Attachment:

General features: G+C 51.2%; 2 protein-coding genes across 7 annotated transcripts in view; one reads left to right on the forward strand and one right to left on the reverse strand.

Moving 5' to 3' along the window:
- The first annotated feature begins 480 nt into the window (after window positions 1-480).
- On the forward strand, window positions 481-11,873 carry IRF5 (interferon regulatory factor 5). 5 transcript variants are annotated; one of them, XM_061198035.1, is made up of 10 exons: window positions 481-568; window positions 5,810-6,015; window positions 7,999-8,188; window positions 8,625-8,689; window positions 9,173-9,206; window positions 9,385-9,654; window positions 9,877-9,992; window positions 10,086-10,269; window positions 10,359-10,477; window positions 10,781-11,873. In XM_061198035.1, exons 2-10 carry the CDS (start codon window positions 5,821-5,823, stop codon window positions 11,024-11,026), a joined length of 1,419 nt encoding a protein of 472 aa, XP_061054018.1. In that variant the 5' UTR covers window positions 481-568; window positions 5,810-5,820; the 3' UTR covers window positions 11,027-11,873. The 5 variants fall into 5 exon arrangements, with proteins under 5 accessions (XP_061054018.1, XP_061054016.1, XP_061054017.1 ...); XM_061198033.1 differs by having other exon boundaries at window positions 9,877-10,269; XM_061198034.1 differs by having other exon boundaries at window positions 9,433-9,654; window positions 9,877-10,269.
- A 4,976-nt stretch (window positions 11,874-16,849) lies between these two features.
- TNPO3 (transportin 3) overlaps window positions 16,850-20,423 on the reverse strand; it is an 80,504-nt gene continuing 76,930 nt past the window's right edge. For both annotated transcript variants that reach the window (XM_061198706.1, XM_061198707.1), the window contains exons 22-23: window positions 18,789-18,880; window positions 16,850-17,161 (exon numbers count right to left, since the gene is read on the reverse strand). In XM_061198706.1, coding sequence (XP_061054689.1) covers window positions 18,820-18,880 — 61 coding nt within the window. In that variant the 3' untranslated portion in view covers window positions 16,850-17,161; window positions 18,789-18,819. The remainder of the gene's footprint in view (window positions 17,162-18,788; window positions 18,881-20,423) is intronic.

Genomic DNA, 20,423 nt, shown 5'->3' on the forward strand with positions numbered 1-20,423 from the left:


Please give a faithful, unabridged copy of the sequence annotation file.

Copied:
General features: G+C 51.2%; 2 protein-coding genes across 7 annotated transcripts in view; one reads left to right on the forward strand and one right to left on the reverse strand.

Moving 5' to 3' along the window:
- The first annotated feature begins 480 nt into the window (after window positions 1-480).
- On the forward strand, window positions 481-11,873 carry IRF5 (interferon regulatory factor 5). 5 transcript variants are annotated; one of them, XM_061198035.1, is made up of 10 exons: window positions 481-568; window positions 5,810-6,015; window positions 7,999-8,188; window positions 8,625-8,689; window positions 9,173-9,206; window positions 9,385-9,654; window positions 9,877-9,992; window positions 10,086-10,269; window positions 10,359-10,477; window positions 10,781-11,873. In XM_061198035.1, exons 2-10 carry the CDS (start codon window positions 5,821-5,823, stop codon window positions 11,024-11,026), a joined length of 1,419 nt encoding a protein of 472 aa, XP_061054018.1. In that variant the 5' UTR covers window positions 481-568; window positions 5,810-5,820; the 3' UTR covers window positions 11,027-11,873. The 5 variants fall into 5 exon arrangements, with proteins under 5 accessions (XP_061054018.1, XP_061054016.1, XP_061054017.1 ...); XM_061198033.1 differs by having other exon boundaries at window positions 9,877-10,269; XM_061198034.1 differs by having other exon boundaries at window positions 9,433-9,654; window positions 9,877-10,269.
- A 4,976-nt stretch (window positions 11,874-16,849) lies between these two features.
- TNPO3 (transportin 3) overlaps window positions 16,850-20,423 on the reverse strand; it is an 80,504-nt gene continuing 76,930 nt past the window's right edge. For both annotated transcript variants that reach the window (XM_061198706.1, XM_061198707.1), the window contains exons 22-23: window positions 18,789-18,880; window positions 16,850-17,161 (exon numbers count right to left, since the gene is read on the reverse strand). In XM_061198706.1, coding sequence (XP_061054689.1) covers window positions 18,820-18,880 — 61 coding nt within the window. In that variant the 3' untranslated portion in view covers window positions 16,850-17,161; window positions 18,789-18,819. The remainder of the gene's footprint in view (window positions 17,162-18,788; window positions 18,881-20,423) is intronic.

Genomic DNA, 20,423 nt, shown 5'->3' on the forward strand with positions numbered 1-20,423 from the left: